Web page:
In the generic 3D graphics pipeline, the “z-buffered blend” step actually incorporates many smaller “per-fragment” operational steps. Application Program Interfaces (APIs), such as OpenGL (Open Graphics Library) and D3D, define a set of per-fragment operations (See Chapter 4 of Version 1.2 OpenGL Specification). We briefly review some exemplary OpenGL per-fragment operations so that any generic similarities and differences between the inventive structure and method and conventional structures and procedures can be more readily appreciated.

Under OpenGL, a frame buffer stores a set of pixels as a two-dimensional array. Each picture-element or pixel stored in the frame buffer is simply a set of some number of bits. The number of bits per pixel may vary depending on the particular GL implementation or context.

Corresponding bits from each pixel in the frame buffer are grouped together into a bit plane; each bit plane containing a single bit from each pixel. The bit planes are grouped into several logical buffers referred to as the color, depth, stencil, and accumulation buffers. The color buffer in turn includes what is referred to under OpenGL as the front left buffer, the front right buffer, the back left buffer, the back right buffer, and some additional auxiliary buffers. The values stored in the front buffers are the values typically displayed on a display monitor while the contents of the back buffers and auxiliary buffers are invisible and not displayed. Stereoscopic contexts display both the front left and the front right buffers, while monoscopic contexts display only the front left buffer. In general, the color buffers must have the same number of bit planes, but particular implementations of context may not provide right buffers, back buffers, or auxiliary buffers at all, and an implementation or context may additionally provide or not provide stencil, depth, or accumulation buffers.

Under OpenGL, the color buffers consist of either unsigned integer color indices or R, G, B, and, optionally, a number “A” of unsigned integer values; and the number of bit planes in each of the color buffers, the depth buffer (if provided), the stencil buffer (if provided), and the accumulation buffer (if provided), is fixed and window dependent. If an accumulation buffer is provided, it should have at least as many bit planes per R, G, and B color component as do the color buffers.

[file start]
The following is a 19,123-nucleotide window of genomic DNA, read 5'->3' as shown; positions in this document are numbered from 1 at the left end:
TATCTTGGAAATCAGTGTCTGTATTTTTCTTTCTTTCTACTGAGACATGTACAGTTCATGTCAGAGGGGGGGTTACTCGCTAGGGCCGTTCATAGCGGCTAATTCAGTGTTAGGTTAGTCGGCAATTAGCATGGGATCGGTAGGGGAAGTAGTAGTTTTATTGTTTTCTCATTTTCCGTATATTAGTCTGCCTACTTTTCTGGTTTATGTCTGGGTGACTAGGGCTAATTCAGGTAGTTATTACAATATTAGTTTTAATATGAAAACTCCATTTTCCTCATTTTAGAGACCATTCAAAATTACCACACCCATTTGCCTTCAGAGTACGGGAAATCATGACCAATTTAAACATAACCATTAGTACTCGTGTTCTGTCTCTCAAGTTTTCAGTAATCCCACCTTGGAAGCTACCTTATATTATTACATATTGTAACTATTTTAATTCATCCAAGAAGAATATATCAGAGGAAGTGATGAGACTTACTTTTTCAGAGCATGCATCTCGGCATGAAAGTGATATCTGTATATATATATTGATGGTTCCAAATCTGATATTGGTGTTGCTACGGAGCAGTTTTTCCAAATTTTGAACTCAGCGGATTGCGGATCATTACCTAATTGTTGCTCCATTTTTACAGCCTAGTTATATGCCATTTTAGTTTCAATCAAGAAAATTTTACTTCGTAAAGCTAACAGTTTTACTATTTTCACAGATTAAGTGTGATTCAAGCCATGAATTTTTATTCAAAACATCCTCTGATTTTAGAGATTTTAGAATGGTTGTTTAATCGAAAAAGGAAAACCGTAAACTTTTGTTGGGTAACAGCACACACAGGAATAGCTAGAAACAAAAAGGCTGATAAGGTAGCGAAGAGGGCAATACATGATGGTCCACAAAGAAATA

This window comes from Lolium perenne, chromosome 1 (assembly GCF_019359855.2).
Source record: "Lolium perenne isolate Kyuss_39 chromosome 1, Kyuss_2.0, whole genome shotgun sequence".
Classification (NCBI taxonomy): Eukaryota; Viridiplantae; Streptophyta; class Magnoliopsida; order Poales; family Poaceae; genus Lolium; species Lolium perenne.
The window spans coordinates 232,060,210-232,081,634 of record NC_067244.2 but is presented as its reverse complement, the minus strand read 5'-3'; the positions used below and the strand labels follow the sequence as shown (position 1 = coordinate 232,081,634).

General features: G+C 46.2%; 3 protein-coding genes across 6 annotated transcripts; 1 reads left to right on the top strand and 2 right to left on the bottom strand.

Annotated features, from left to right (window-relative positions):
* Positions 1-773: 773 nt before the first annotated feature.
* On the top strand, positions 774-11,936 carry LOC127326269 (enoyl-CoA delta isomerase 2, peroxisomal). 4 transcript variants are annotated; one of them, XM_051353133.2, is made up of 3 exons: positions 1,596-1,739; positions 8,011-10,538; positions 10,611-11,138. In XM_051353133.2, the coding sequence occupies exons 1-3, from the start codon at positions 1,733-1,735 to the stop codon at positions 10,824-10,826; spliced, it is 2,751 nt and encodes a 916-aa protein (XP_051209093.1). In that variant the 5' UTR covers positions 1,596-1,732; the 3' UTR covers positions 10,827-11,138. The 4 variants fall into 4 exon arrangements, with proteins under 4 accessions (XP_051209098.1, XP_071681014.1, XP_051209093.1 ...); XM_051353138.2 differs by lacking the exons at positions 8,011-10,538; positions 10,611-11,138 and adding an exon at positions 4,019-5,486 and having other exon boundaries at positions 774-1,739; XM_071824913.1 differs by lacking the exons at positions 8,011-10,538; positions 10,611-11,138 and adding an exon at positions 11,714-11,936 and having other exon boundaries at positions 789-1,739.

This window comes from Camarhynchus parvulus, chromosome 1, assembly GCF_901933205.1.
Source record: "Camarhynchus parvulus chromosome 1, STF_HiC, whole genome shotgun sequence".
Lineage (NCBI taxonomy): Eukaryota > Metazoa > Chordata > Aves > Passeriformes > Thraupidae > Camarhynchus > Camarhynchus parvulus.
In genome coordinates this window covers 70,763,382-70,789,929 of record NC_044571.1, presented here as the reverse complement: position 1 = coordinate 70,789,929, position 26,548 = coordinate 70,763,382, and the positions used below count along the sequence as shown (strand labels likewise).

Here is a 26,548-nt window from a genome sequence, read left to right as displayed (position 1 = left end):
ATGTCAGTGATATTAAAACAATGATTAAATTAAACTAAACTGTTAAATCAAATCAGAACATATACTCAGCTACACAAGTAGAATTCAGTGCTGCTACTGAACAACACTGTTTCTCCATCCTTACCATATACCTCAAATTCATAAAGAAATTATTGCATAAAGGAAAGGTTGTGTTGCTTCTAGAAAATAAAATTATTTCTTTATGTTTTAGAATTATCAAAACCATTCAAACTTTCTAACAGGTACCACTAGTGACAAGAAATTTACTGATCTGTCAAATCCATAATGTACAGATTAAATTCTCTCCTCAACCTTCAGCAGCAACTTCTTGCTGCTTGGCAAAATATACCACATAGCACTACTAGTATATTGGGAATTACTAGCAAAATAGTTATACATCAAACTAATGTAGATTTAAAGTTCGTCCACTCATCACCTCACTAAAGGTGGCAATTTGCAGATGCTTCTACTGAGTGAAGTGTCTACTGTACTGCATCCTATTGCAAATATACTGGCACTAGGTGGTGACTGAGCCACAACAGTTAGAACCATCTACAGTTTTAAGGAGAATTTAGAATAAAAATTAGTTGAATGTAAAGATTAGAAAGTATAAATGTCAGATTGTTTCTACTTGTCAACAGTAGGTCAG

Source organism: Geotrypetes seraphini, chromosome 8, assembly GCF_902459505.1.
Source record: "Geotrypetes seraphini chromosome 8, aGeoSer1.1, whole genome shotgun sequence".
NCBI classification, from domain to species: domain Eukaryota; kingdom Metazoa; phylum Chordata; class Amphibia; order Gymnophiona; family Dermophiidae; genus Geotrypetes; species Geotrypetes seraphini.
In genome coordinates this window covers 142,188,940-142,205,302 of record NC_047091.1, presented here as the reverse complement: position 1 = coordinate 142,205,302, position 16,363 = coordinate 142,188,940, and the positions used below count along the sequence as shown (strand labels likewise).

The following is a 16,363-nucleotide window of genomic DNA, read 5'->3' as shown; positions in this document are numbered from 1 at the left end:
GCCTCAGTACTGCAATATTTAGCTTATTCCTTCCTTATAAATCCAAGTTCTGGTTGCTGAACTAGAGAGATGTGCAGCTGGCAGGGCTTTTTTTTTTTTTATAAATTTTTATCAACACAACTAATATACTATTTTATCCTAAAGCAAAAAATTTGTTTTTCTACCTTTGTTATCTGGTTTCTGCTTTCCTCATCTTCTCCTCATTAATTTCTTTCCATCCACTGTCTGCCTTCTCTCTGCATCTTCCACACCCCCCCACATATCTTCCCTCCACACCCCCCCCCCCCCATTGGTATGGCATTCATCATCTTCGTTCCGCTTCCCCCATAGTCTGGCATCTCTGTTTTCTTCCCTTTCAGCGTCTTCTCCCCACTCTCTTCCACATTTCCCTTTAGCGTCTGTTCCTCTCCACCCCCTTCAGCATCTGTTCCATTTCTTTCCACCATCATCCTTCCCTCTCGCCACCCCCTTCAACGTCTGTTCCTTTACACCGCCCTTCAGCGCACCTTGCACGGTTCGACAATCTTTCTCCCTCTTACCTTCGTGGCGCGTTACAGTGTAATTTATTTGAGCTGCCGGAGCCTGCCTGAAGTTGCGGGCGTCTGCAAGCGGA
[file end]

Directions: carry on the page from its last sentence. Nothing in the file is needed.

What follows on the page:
A fragment produced by rasterization with window coordinates of (xw, yw) modifies the pixel in the frame buffer at that location based on a number of tests, parameters, and conditions. Noteworthy among the several tests that are typically performed sequentially beginning with a fragment and its associated data and finishing with the final output stream to the frame buffer are in the order performed (and with some variation among APIs): 1) pixel ownership test; 2) scissor test; 3) alpha test; 4) Color Test; 5) stencil test; 6) depth test; 7) blending; 8) dithering; and 9) logicop. Note that the OpenGL does not provide for an explicit “color test” between the alpha test and stencil test. Per-Fragment operations under OpenGL are applied after all the color computations.

BRIEF DESCRIPTION OF THE DRAWINGS

For a better understanding of the nature and objects of the invention, reference should be made to the following detailed description taken in conjunction with the accompanying drawings, in which:

FIG. 1 shows a three-dimensional object, a tetrahedron, with its own coordinate axes.

FIG. 2 is a diagrammatic illustration showing an exemplary generic 3D graphics pipeline or renderer.

FIG. 3 is an illustration showing an exemplary embodiment of the inventive Deferred Shading Graphics Processor (DSGP).

FIG. 4 is an illustration showing an alternative exemplary embodiment of the inventive Deferred Shading Graphics Processor (DSGP).

SUMMARY

In one aspect the invention provides structure and method for a deferred graphics pipeline processor. The pipeline processor advantageously includes one or more of a command fetch and decode unit, geometry unit, a mode extraction unit and a polygon memory, a sort unit and a sort memory, setup unit, a cull unit, a mode injection unit, a fragment unit, a texture unit, a Phong lighting unit, a pixel unit, and backend unit coupled to a frame buffer. Each of these units may also be used independently in connection with other processing schemes and/or for processing data other than graphical or image data.

In another aspect the invention provides a command fetch and decode unit communicating inputs of data and/or command from an external computer via a communication channel and converting the inputs into a series of packets, the packets including information items selected from the group consisting of colors, surface normals, texture coordinates, rendering information, lighting, blending modes, and buffer functions.

In still another aspect, the invention provides structure and method for a geometry unit receiving the packets and performing coordinate transformations, decomposition of all polygons into actual or degenerate triangles, viewing volume clipping, and optionally per-vertex lighting and color calculations needed for Gouraud shading.